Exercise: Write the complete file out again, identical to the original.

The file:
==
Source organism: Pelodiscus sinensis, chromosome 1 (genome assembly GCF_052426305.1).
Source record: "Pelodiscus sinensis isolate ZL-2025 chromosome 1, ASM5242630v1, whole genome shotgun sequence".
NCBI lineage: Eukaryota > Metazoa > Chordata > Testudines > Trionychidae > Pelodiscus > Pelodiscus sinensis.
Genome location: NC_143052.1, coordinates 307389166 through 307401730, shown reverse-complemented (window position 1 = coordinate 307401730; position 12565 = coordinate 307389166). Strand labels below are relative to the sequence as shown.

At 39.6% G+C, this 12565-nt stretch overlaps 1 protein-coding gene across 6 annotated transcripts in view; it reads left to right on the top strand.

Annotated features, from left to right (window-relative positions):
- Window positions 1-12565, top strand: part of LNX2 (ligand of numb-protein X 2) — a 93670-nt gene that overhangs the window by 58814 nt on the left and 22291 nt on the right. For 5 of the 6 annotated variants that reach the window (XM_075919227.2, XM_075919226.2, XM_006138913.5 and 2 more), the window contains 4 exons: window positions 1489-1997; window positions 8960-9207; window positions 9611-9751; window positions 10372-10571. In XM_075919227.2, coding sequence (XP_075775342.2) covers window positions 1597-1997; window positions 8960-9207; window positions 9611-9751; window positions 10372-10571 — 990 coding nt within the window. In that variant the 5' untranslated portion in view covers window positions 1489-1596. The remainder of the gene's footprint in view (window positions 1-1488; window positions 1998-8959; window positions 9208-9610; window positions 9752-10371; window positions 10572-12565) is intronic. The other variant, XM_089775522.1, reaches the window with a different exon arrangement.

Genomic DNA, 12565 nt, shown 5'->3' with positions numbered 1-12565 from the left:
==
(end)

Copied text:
Source organism: Pelodiscus sinensis, chromosome 1 (genome assembly GCF_052426305.1).
Source record: "Pelodiscus sinensis isolate ZL-2025 chromosome 1, ASM5242630v1, whole genome shotgun sequence".
NCBI lineage: Eukaryota > Metazoa > Chordata > Testudines > Trionychidae > Pelodiscus > Pelodiscus sinensis.
Genome location: NC_143052.1, coordinates 307389166 through 307401730, shown reverse-complemented (window position 1 = coordinate 307401730; position 12565 = coordinate 307389166). Strand labels below are relative to the sequence as shown.

At 39.6% G+C, this 12565-nt stretch overlaps 1 protein-coding gene across 6 annotated transcripts in view; it reads left to right on the top strand.

Annotated features, from left to right (window-relative positions):
- Window positions 1-12565, top strand: part of LNX2 (ligand of numb-protein X 2) — a 93670-nt gene that overhangs the window by 58814 nt on the left and 22291 nt on the right. For 5 of the 6 annotated variants that reach the window (XM_075919227.2, XM_075919226.2, XM_006138913.5 and 2 more), the window contains 4 exons: window positions 1489-1997; window positions 8960-9207; window positions 9611-9751; window positions 10372-10571. In XM_075919227.2, coding sequence (XP_075775342.2) covers window positions 1597-1997; window positions 8960-9207; window positions 9611-9751; window positions 10372-10571 — 990 coding nt within the window. In that variant the 5' untranslated portion in view covers window positions 1489-1596. The remainder of the gene's footprint in view (window positions 1-1488; window positions 1998-8959; window positions 9208-9610; window positions 9752-10371; window positions 10572-12565) is intronic. The other variant, XM_089775522.1, reaches the window with a different exon arrangement.

Genomic DNA, 12565 nt, shown 5'->3' with positions numbered 1-12565 from the left: